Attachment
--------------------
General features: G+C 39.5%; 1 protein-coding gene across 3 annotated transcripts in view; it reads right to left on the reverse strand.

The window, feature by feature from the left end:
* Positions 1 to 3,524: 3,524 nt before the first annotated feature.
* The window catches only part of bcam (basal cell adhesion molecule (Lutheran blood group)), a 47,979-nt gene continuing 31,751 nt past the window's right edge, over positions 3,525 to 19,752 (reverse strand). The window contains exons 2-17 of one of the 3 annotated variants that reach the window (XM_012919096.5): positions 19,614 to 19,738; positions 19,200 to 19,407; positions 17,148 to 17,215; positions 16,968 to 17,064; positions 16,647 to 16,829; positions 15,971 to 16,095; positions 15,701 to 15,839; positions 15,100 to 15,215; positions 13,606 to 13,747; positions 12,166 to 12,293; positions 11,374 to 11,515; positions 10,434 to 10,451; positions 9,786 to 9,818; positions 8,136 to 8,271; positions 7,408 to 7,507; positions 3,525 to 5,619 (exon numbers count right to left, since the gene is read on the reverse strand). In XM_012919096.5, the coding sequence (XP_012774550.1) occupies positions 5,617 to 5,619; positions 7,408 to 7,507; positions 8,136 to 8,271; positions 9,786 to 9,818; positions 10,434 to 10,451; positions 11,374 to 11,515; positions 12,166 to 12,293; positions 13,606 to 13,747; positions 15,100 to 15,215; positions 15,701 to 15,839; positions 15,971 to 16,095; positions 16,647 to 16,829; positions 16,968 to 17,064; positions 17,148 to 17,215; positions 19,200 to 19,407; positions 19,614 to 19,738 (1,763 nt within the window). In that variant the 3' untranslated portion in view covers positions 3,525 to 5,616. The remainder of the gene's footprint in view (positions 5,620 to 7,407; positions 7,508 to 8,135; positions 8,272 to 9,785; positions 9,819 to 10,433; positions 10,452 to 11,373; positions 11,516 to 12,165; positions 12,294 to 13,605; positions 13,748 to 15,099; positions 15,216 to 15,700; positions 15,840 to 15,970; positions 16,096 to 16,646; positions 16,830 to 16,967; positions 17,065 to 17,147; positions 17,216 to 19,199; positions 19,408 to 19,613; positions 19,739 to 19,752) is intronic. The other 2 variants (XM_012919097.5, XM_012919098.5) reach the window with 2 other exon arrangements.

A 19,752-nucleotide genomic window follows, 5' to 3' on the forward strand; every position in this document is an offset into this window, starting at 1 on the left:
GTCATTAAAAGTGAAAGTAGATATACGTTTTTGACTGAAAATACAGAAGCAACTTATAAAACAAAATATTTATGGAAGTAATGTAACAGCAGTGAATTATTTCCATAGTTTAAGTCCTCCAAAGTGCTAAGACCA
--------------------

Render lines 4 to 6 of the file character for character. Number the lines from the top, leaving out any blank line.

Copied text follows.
* The window catches only part of bcam (basal cell adhesion molecule (Lutheran blood group)), a 47,979-nt gene continuing 31,751 nt past the window's right edge, over positions 3,525 to 19,752 (reverse strand). The window contains exons 2-17 of one of the 3 annotated variants that reach the window (XM_012919096.5): positions 19,614 to 19,738; positions 19,200 to 19,407; positions 17,148 to 17,215; positions 16,968 to 17,064; positions 16,647 to 16,829; positions 15,971 to 16,095; positions 15,701 to 15,839; positions 15,100 to 15,215; positions 13,606 to 13,747; positions 12,166 to 12,293; positions 11,374 to 11,515; positions 10,434 to 10,451; positions 9,786 to 9,818; positions 8,136 to 8,271; positions 7,408 to 7,507; positions 3,525 to 5,619 (exon numbers count right to left, since the gene is read on the reverse strand). In XM_012919096.5, the coding sequence (XP_012774550.1) occupies positions 5,617 to 5,619; positions 7,408 to 7,507; positions 8,136 to 8,271; positions 9,786 to 9,818; positions 10,434 to 10,451; positions 11,374 to 11,515; positions 12,166 to 12,293; positions 13,606 to 13,747; positions 15,100 to 15,215; positions 15,701 to 15,839; positions 15,971 to 16,095; positions 16,647 to 16,829; positions 16,968 to 17,064; positions 17,148 to 17,215; positions 19,200 to 19,407; positions 19,614 to 19,738 (1,763 nt within the window). In that variant the 3' untranslated portion in view covers positions 3,525 to 5,616. The remainder of the gene's footprint in view (positions 5,620 to 7,407; positions 7,508 to 8,135; positions 8,272 to 9,785; positions 9,819 to 10,433; positions 10,452 to 11,373; positions 11,516 to 12,165; positions 12,294 to 13,605; positions 13,748 to 15,099; positions 15,216 to 15,700; positions 15,840 to 15,970; positions 16,096 to 16,646; positions 16,830 to 16,967; positions 17,065 to 17,147; positions 17,216 to 19,199; positions 19,408 to 19,613; positions 19,739 to 19,752) is intronic. The other 2 variants (XM_012919097.5, XM_012919098.5) reach the window with 2 other exon arrangements.

A 19,752-nucleotide genomic window follows, 5' to 3' on the forward strand; every position in this document is an offset into this window, starting at 1 on the left:
GTCATTAAAAGTGAAAGTAGATATACGTTTTTGACTGAAAATACAGAAGCAACTTATAAAACAAAATATTTATGGAAGTAATGTAACAGCAGTGAATTATTTCCATAGTTTAAGTCCTCCAAAGTGCTAAGACCA